Wednesday, October 21, 2015

The election is over, what now?

With the election ending in a victory for the Liberals it is now time to take a look at what the future might hold for each of the three main parties.

The Liberals are back!  Their victory was convincing and it has been accompanied by an almost palpable feeling of relief amongst Canadians.

In the short-term the Liberals will do no wrong.  They will enjoy the usual honeymoon that comes along with a change in government and they will have all sorts of low hanging fruit left over from the last administration with which to establish their bonafides for governing.

However, in the medium to long-term the Liberal government is going to face many challenges.  First and foremost they are inheriting a weak economy that unlike 1993 is not on the cusp of the second longest economic expansion of the post-war era.  The economy is more likely to go down than up in the next year or so although we should see an improvement after that.  That is going to present a great challenge to them.  Fortunately, they have promised to stimulate the economy for the next few years by investing in infrastructure.  That might mitigate some of the upcoming economic downturn and it might act as a bridge from now to the upturn that should happen in a couple of years.

The second big challenge is the TPP.  The usual suspects will be out in force to oppose that agreement and as history has demonstrated they have the easier argument than those who would support the agreement.  Fortunately, there is no rush to ratify the agreement.  There is no way the Tea Party controlled American Congress will give President Obama a trade victory by ratifying it during the final months of his term.  That will leave it to the next president and most of the credible replacements for the President have come out against the agreement.  The Liberals can safely wait until 2017 or beyond before bringing any enabling legislation forward for the agreement.

The NDP is back, to their traditional place in the House of Commons.  

It is an open question of whether Mr. Mulcair will be able to hang onto his position.  The NDP usually does not eat its leaders like the other two parties do but the NDP have never been so close to winning government only to see it slip away either.  That is going to make things very uncomfortable for Mr. Mulcair in the coming months.  The only saving grace for him is that most of the most credible replacements for him all lost their seats in the election. As well, the NDP has not been successful as the conscience of the Canadian Parliament and they have now suffered failure pursuing a more pragmatic approach as well.  Is there a third way?  I cannot see it.  I suspect the NDP will be in third place for the foreseeable future.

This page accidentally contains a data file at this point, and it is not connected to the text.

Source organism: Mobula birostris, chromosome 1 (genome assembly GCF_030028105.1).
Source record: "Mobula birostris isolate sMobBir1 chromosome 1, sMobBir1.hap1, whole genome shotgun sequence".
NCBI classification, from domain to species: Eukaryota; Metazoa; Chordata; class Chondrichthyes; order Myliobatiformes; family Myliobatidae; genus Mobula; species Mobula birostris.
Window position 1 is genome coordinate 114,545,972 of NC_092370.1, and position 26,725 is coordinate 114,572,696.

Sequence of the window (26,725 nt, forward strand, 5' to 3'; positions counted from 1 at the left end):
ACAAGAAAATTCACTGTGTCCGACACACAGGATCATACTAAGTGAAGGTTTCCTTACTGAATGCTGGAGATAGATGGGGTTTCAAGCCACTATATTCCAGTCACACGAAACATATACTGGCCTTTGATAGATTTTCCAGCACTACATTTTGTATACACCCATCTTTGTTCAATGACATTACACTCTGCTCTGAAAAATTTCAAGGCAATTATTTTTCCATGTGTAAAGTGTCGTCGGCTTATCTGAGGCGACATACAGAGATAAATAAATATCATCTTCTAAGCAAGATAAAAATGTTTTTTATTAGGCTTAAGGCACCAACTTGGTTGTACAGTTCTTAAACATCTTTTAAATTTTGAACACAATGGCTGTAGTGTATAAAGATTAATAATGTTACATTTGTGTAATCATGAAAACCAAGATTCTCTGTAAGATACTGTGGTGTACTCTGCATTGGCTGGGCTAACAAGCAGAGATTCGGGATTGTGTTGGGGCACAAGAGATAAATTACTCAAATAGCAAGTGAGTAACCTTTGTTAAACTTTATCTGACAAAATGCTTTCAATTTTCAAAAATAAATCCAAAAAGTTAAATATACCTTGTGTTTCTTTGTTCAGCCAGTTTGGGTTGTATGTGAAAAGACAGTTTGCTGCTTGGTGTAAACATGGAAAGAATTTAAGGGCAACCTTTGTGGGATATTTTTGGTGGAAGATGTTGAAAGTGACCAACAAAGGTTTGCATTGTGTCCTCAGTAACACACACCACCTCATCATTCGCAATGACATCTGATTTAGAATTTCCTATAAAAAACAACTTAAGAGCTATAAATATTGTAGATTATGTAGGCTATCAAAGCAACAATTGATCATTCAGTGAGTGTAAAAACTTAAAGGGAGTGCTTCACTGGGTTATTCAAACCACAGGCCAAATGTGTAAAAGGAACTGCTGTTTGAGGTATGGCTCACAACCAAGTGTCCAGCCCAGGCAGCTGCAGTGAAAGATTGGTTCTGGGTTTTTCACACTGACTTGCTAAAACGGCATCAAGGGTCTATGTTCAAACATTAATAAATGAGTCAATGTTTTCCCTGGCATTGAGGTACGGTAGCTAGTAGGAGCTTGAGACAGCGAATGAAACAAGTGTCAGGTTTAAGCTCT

The Conservatives are screwed.

History has demonstrated that a political party that is defeated after holding government for an extended period of time wanders the political wilderness for a great deal of time afterwards.  It will take that time for the party to renew itself and get rid of the dead wood and hangers on that always infest a party long in power.  Many names have been put forth to replace Mr. Harper but I would bet that none of them will ever see the inside of 24 Sussex.  The next Conservative Prime Minister has not entered anybody's radar at this time. That will probably not happen until after 2019.

Added to the Conservatives' problems is Stephen Harper pretty much tore the Conservative house down in his attempt to cling to power.  The Conservatives spent more than a decade attempting to shed the redneck, intolerant image that it was saddled with when the party was formed.  They threw all of that away with the Niqab, Cultural Barbarity tip line and taking away citizenship gambits of the election.  All of their work reaching out to new Canadians has been wasted.  All of their efforts to put forward an image of being a tolerant, big tent party has been for naught.  It is going to take a great deal of time to repair the damage that was done during the election.

Finally, it is an open question as to whether the Conservatives can remain united without the discipline of power.  The party is inevitably going to go through some upheaval over the next couple of years and no one knows what long-term impact that will have on the party.  

All of the parties are going to have to adjust to the new reality.  It is going to be interesting to watch how each one makes those adjustments.